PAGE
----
PALLAS'S WARBLER WAS THE HIGHLIGHT OF ANOTHER GRAND DAY OUT AT SPURN with Mark Varley and Rocket. A constant stream of admirers passed by the roadside verge at Kilnsea to look for this albeit elusive little beauty. Difficult enough to see, let alone photograph, we spent several hours standing around trying the recreate the first few minutes of our time with it to no avail. Truth is there was so much else to see on a classic late autumn day of migration at Spurn.
Soon after we got out of the car at the Warren the first of three Great Grey Shrikes was on driftwood along the saltmarsh, which it occasionally returned to when not hunting Goldcrests. The sky and bushes were full of birds: many hundreds of winter thrushes and starlings; siskins and redpolls headed south calling overhead all day; a few small groups of Bramblings were our first of the autumn; two or three Short-eared Owls frequented the Triangle area; a female Merlin dashed past at the new narrows hunting shorebirds and a three Whooper Swans flew south whooping as they went. The birds certainly brightened up a dull day with a light NNE wind and occasional drizzle! The variety of migrants was fairly low with typically later birds like Goldcrests (every bush had at least one or two!) robins and Redwings, Fieldfares and blackbirds dominating with a few Blackcaps and chiffchaffs amongst them. Migration spectacles like this are definitely the 'new rarities' for me! There is nothing quite like an autumn fall at Spurn.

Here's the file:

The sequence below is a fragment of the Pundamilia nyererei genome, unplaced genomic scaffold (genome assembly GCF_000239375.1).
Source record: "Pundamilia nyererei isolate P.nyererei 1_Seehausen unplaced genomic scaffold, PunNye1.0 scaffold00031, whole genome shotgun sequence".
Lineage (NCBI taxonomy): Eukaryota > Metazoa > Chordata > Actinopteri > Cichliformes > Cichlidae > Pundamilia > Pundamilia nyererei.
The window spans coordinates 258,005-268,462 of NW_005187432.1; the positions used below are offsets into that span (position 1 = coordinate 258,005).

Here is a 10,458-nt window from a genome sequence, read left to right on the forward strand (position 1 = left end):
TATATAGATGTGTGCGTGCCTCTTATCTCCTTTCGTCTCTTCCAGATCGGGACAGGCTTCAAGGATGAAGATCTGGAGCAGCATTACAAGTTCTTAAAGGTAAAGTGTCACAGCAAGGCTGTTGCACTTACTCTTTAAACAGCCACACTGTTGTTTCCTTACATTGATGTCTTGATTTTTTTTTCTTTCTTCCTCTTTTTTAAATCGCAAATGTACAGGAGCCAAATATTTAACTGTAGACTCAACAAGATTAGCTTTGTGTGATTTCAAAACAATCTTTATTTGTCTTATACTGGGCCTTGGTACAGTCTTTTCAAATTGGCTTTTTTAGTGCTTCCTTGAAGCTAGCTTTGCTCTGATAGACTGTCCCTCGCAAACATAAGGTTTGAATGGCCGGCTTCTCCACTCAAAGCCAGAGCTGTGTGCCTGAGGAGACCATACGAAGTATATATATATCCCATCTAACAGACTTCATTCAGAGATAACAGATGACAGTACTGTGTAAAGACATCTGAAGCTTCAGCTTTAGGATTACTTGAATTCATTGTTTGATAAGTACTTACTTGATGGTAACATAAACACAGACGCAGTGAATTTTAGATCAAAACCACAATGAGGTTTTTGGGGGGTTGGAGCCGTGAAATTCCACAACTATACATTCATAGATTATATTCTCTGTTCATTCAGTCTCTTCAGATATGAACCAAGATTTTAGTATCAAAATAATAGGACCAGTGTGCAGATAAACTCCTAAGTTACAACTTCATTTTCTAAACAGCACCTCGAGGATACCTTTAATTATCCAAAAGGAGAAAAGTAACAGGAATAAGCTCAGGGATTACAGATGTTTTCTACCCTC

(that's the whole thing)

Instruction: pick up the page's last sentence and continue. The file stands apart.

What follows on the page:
We ended with a fine point blankSnow Bunting in the clifftop caravan park and the American Golden Plover in a field with lapwings along the Easington straight. What a great way to finish off another fantastic day! Back to the Middle East tomorrow.